Newspaper headlines: Killer at palace and Brexit predictions

Buckingham Palace Image copyright PA

Most of the papers report that Denis Hennessy, who has been jailed after he was arrested inside the grounds of Buckingham Palace, was convicted of murdering a homeless man in 1993.

The Daily Express reports counter-terrorism expert Col Richard Kemp as saying "If this man was a terrorist it would be a tragedy for the Royal Family and undermine the UK".

According to the Daily Telegraph Hennessy, whom it calls a "talented stonemason", got to within 50 yards of the palace before he was stopped.

"Unless you put up sentries armed with searchlights... very occasionally incidents like this can happen," former royal protection commander Chief Supt Dai Davies tells the Daily Mail.

Several papers mention Chancellor George Osborne's warning that Brexit would cause a reduction in property values.

The story is the lead in the Guardian, which reports Mr Osborne as saying house prices could "take an 18% hit" by 2018. And for those to whom this sounds like good news, it adds that the chancellor predicted an "economic shock" which would increase the cost of mortgages.

The Telegraph's front page has Mr Osborne claiming that "house prices will fall by a fifth".

But the Financial Times is among papers which point out that the predicted reduction in value of between 10% and 18% is set against an estimate that house prices will rise 10% by 2018 - so the chancellor's claim means "a British exit would mean stable house prices, and if things get really terrible, they might fall by 8%."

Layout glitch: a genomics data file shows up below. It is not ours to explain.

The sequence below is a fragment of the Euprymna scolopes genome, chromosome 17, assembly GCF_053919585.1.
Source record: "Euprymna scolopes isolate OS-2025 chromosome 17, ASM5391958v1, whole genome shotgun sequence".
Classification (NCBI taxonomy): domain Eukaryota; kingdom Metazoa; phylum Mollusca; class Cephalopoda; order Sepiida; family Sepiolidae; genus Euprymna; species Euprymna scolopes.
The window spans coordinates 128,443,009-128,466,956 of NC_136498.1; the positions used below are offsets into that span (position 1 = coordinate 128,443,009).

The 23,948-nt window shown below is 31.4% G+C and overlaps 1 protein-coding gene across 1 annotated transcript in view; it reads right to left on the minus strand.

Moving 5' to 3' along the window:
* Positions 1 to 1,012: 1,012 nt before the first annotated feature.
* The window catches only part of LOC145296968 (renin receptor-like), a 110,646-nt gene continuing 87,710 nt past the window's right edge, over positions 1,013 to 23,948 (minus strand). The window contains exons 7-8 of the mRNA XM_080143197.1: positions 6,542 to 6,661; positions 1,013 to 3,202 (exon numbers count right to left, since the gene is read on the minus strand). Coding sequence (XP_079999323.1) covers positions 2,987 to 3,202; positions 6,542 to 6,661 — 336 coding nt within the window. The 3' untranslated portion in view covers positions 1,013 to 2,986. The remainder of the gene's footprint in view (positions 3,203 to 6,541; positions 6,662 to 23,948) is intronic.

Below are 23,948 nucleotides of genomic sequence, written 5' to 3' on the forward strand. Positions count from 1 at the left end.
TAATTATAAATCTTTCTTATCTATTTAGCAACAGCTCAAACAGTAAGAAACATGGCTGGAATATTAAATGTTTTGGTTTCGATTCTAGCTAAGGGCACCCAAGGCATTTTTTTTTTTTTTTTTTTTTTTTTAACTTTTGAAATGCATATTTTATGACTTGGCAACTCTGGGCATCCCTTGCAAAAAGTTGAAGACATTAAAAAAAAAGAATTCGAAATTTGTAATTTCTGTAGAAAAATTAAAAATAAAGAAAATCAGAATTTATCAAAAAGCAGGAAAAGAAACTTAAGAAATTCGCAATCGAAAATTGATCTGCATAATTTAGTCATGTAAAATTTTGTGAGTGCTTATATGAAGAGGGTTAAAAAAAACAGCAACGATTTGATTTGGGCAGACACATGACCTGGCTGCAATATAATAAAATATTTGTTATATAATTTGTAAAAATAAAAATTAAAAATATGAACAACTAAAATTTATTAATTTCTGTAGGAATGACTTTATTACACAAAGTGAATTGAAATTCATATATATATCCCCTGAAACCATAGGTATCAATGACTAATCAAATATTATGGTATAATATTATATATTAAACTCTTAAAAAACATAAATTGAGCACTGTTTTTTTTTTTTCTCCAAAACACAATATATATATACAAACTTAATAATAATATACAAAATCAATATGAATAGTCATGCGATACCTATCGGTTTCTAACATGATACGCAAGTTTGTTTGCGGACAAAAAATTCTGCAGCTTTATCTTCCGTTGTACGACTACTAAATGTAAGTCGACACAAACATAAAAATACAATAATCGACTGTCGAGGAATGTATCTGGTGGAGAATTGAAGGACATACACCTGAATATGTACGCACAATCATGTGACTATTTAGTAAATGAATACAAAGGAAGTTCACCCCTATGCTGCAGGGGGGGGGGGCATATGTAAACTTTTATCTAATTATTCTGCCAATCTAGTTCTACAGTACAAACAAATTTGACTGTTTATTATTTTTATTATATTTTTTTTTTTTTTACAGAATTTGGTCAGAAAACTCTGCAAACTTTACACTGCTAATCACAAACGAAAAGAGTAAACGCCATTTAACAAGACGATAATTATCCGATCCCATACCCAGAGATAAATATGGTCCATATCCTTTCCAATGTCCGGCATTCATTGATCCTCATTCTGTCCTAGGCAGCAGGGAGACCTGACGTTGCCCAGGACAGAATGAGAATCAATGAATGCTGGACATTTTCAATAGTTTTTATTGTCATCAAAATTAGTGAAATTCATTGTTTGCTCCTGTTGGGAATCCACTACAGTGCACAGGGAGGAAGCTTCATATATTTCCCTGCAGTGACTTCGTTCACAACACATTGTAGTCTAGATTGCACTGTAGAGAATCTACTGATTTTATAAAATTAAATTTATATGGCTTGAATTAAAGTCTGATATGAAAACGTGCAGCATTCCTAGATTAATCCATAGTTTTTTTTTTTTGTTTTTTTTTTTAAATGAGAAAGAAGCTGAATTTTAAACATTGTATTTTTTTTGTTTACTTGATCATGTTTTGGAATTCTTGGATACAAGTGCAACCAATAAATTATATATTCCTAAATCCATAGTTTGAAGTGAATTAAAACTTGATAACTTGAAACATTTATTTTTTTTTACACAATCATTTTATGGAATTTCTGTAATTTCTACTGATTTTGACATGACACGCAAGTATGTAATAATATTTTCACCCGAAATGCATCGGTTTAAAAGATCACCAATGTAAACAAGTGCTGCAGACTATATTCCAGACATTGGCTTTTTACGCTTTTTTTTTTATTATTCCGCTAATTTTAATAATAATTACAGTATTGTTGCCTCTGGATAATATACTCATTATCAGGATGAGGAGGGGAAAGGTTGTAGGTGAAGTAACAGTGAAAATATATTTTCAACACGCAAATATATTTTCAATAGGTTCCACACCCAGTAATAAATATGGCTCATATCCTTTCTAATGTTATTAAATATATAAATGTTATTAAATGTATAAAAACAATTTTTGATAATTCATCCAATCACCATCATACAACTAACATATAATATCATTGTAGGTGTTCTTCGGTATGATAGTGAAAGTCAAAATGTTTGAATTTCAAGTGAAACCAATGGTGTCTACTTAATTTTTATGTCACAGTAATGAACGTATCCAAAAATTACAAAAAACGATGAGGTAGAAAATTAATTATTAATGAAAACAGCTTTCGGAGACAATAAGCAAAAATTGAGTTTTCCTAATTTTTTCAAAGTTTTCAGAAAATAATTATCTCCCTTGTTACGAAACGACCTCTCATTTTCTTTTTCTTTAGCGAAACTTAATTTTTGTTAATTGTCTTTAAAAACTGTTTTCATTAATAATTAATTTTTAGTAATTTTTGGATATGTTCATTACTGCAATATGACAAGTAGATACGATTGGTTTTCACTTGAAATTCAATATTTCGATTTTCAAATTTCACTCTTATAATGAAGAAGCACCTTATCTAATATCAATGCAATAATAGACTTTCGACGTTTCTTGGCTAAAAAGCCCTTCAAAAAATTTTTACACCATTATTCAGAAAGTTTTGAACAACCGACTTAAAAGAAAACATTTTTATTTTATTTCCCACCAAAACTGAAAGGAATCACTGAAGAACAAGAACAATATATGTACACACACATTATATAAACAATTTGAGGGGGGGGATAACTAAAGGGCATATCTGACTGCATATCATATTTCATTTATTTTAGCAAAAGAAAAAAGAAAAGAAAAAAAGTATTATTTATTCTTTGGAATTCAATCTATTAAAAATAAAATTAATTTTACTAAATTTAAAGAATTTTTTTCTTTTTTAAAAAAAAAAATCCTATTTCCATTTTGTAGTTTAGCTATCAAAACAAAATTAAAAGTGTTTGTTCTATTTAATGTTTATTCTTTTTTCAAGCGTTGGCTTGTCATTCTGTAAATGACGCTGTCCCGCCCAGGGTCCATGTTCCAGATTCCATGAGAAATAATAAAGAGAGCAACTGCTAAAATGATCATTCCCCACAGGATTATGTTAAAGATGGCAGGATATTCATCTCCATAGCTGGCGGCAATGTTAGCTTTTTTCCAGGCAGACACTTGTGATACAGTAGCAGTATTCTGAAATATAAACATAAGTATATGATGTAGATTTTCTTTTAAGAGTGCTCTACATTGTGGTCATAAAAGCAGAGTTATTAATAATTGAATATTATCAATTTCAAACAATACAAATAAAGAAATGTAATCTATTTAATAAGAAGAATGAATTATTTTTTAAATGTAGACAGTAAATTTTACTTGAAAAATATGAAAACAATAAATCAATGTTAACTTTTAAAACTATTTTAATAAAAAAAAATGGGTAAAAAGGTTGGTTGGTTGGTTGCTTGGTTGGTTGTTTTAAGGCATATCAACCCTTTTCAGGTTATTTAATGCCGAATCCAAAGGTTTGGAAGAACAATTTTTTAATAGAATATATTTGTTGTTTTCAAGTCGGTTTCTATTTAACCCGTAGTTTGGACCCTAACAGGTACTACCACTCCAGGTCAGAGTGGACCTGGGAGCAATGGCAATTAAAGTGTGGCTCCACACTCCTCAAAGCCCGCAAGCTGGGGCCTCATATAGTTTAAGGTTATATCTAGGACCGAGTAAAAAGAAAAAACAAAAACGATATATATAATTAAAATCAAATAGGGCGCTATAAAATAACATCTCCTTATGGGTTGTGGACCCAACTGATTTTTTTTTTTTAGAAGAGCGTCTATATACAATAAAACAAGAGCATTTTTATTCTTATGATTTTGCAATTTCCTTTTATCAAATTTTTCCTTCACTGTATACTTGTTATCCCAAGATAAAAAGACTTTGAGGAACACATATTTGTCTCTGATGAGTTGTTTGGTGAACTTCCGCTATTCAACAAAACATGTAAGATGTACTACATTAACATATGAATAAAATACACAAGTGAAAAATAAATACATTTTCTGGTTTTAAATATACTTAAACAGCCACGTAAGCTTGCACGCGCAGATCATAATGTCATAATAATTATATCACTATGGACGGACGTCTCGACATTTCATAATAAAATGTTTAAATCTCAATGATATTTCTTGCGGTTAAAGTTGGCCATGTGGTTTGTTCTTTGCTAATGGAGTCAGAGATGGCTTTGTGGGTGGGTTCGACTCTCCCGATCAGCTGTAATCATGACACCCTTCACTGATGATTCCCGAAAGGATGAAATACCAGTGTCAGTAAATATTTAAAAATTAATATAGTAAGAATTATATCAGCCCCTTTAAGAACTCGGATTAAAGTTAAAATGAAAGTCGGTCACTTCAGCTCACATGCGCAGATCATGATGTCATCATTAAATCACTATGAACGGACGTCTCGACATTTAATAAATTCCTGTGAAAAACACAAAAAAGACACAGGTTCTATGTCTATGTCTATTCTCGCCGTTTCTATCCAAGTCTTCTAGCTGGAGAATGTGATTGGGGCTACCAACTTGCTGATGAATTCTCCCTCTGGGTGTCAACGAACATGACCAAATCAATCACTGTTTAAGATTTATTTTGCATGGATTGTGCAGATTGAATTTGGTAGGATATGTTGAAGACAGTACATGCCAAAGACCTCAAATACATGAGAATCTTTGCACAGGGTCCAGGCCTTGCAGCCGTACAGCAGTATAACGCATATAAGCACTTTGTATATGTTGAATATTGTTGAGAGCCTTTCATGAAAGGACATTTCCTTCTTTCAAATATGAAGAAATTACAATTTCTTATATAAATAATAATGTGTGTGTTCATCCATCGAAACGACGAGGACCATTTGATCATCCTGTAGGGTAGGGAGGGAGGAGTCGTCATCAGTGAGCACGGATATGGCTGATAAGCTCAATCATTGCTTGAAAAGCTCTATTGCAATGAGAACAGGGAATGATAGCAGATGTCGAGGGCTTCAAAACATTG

Cannes contrast

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Image caption Charlize Theron (right) and Sean Penn (left) at Cannes
  • Actress Charlize Theron is pictured on the front of the Times at the Cannes film festival, where The Last Face in which she plays an aid agency chief, has been screened.
  • Her cool and serene portrait contrasts with the picture of the film's director Sean Penn, looking harassed in Cannes on the front of the Guardian.
  • Audiences at the festival booed the film, says the Guardian.
  • The Daily Mail claims the pair, whose relationship broke up last summer, "seemed unable even to stand next to each other".

In any case, says the FT, "the link between the economy and house prices is extremely difficult to make".

The Daily Mail and other papers report the response by Energy Minister and former Economic Secretary to the Treasury Andrea Leadsom that the chancellor's claim is "extraordinary" and the greatest threat to the economy is the instability of the euro.

A further warning which has attracted the attention of several British papers came in statements by Commission President Jean-Claude Juncker to Le Monde.

Asked about EU-British relations after a Brexit vote, Mr Juncker told the French paper "The deserters will not be received with open arms," as the Daily Telegraph and others report.

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Image caption Will Mr Juncker rub some of his hearers up the wrong way?

The paper quotes him as saying the UK "will be treated as a third country, which won't be handled with kid gloves."

The i renders his words as "a third party, which does not have its hair stroked in the right direction" which is closer to the original French.

A claim on the other side of the Brexit debate is also controversial - that is the assertion by Justice Secretary Michael Gove that staying in the EU could add five million to Britain's population by 2030.

The i says the claim, which Mr Gove says would put "unsustainable" pressure on the NHS, assumes that Turkey and four more Balkan states will join the EU in 2020.